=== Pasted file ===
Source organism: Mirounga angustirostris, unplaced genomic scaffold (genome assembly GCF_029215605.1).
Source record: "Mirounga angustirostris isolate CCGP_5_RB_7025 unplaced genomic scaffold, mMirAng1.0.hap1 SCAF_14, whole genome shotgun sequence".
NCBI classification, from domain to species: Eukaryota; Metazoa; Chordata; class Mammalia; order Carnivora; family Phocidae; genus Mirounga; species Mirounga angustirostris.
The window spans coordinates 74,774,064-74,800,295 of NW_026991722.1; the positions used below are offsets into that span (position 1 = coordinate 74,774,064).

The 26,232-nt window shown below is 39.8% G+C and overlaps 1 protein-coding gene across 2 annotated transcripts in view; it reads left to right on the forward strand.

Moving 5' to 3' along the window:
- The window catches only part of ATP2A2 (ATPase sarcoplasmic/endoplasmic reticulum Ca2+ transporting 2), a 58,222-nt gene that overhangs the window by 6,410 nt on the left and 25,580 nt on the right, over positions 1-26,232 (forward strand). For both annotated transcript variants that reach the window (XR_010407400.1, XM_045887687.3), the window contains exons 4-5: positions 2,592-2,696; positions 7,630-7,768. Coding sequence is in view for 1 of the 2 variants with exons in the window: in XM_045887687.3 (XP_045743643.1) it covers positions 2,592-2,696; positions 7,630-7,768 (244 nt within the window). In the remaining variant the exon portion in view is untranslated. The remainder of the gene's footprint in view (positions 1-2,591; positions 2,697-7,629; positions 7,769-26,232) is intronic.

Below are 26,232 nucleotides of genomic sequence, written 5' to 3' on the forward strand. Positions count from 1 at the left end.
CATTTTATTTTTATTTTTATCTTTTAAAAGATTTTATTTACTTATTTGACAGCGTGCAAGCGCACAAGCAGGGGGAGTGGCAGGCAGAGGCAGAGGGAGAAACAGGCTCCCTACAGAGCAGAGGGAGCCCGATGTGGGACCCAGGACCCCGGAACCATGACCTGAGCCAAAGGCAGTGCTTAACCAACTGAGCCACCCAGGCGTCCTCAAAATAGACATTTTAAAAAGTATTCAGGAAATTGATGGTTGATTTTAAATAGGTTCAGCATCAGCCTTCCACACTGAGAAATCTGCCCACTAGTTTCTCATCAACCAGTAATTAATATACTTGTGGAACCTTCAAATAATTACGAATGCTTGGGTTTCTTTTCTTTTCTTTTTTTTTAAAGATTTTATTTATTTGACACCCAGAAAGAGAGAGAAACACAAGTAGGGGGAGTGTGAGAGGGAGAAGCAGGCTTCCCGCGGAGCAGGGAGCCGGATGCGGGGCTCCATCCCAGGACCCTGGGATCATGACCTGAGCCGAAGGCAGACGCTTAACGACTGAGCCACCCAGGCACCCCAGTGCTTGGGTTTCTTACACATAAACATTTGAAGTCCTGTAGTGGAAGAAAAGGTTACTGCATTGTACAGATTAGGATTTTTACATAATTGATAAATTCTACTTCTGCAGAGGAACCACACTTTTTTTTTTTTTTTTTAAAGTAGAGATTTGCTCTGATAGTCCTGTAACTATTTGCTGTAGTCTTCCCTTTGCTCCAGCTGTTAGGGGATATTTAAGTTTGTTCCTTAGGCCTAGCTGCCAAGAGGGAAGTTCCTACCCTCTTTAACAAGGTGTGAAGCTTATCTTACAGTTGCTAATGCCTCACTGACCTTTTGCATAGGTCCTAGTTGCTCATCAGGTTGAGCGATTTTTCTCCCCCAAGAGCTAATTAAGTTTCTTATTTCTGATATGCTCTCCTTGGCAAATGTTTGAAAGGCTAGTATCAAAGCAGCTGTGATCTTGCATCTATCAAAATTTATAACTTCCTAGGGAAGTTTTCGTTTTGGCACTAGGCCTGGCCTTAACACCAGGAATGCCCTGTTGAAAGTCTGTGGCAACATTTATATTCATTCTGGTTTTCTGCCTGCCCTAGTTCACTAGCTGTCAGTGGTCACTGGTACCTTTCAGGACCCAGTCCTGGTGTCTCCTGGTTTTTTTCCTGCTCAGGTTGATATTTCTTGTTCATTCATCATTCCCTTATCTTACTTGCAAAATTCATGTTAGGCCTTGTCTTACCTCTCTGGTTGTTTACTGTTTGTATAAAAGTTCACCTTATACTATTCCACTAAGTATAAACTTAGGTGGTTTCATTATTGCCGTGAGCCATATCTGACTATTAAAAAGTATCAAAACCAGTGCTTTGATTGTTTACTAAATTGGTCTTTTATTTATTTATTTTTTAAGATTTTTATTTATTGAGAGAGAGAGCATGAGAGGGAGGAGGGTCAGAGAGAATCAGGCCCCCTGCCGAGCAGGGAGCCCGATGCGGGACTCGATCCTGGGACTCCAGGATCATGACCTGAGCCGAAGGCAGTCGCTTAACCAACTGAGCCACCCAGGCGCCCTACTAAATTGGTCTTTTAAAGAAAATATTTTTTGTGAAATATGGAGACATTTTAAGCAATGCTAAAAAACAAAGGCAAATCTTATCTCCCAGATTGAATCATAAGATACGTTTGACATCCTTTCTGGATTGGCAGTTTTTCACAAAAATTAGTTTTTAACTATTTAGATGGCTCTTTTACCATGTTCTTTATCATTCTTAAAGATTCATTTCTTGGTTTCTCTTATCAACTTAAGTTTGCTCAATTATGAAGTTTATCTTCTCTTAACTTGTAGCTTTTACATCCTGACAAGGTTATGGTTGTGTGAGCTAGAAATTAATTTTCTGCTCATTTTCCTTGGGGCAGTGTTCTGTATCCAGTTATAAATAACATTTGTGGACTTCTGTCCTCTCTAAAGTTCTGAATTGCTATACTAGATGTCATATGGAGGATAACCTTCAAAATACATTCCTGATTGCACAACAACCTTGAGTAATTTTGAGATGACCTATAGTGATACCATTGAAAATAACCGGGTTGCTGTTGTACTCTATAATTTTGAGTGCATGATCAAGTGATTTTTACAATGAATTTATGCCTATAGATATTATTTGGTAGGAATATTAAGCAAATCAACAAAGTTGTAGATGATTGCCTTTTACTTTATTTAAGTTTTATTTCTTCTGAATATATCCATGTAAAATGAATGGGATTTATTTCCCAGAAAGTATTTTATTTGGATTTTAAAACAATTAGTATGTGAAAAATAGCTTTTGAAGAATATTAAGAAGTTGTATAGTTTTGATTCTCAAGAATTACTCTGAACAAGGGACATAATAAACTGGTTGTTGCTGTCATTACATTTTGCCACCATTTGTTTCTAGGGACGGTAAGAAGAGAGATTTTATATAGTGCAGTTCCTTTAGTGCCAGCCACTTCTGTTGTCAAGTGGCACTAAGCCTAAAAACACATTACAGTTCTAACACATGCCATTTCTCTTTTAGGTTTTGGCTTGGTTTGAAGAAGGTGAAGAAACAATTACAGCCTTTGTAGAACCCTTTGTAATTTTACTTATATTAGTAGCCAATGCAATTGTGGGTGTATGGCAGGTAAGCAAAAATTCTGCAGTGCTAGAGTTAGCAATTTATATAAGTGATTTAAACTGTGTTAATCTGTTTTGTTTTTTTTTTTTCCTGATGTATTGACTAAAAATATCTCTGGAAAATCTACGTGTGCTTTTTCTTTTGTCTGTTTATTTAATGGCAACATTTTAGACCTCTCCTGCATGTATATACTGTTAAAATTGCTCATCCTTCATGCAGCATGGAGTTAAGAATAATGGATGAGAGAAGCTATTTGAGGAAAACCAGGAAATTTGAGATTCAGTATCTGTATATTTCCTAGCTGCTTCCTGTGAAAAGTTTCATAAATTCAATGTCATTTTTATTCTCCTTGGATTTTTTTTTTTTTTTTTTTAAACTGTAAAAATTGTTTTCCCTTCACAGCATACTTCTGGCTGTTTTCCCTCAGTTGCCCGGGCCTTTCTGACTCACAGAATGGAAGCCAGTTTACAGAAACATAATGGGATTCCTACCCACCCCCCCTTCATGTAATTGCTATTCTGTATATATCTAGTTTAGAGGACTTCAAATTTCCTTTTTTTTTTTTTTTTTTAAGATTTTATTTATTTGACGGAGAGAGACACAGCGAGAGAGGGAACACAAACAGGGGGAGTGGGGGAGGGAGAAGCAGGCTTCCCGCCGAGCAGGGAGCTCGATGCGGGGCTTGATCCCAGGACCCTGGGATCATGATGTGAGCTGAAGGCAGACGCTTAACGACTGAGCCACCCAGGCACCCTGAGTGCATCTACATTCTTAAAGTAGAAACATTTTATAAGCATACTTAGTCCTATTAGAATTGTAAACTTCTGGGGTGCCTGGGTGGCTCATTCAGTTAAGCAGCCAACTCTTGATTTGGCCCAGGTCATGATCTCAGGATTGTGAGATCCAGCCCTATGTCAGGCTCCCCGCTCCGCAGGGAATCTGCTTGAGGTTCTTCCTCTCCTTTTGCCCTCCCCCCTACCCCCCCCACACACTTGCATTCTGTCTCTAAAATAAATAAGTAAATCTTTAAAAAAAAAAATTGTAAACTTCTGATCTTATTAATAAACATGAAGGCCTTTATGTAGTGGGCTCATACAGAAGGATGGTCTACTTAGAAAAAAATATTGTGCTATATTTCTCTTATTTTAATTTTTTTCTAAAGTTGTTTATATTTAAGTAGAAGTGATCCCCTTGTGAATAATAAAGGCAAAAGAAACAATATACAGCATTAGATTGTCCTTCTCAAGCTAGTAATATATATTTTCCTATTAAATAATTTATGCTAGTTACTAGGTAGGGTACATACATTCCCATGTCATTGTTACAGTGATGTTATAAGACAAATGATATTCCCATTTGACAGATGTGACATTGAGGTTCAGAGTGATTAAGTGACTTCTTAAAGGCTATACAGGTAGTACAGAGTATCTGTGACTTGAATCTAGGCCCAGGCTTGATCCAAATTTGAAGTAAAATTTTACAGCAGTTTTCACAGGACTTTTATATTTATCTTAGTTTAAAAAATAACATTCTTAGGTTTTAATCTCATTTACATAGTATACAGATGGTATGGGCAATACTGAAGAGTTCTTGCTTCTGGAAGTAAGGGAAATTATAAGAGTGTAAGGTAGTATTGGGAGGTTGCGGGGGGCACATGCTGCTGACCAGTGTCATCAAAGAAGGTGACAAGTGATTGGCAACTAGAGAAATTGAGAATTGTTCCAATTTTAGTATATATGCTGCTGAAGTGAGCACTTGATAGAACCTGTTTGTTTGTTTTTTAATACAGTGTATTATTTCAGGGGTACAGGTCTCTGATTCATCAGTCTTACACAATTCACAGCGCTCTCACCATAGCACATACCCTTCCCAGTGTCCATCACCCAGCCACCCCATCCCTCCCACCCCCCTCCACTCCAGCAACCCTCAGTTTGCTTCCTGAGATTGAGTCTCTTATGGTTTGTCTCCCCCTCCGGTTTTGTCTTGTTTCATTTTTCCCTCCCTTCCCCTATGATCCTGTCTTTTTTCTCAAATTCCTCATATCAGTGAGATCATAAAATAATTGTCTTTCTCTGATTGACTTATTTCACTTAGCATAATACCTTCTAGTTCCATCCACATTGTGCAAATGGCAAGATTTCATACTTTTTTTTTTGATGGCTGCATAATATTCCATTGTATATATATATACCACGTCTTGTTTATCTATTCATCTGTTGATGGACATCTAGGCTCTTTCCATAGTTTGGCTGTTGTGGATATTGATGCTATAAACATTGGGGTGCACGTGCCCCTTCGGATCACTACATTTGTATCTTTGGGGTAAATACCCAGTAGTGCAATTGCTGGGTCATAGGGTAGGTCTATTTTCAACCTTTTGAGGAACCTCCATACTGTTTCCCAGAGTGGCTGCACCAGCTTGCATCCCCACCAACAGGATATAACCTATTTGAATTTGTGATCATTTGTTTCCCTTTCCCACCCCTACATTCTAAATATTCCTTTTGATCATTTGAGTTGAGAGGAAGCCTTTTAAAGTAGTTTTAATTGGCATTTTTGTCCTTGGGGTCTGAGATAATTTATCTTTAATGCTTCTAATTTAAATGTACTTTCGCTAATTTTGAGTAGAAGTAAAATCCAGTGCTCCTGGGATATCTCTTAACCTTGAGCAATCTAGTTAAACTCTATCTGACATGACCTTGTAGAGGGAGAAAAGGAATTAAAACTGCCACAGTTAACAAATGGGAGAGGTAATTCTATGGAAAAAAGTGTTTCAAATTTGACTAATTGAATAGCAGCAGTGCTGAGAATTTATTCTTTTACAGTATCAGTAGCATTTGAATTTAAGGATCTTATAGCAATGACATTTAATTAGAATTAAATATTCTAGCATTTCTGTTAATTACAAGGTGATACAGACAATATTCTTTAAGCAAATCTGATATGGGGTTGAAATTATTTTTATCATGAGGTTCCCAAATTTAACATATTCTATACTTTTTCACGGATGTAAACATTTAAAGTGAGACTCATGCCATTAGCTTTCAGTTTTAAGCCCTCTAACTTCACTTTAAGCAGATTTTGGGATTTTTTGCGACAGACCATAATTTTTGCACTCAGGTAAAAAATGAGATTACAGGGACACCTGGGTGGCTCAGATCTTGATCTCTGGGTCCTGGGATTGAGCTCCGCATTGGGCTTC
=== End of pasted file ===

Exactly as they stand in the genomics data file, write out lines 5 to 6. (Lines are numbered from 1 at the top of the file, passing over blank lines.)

The 26,232-nt window shown below is 39.8% G+C and overlaps 1 protein-coding gene across 2 annotated transcripts in view; it reads left to right on the forward strand.

Moving 5' to 3' along the window: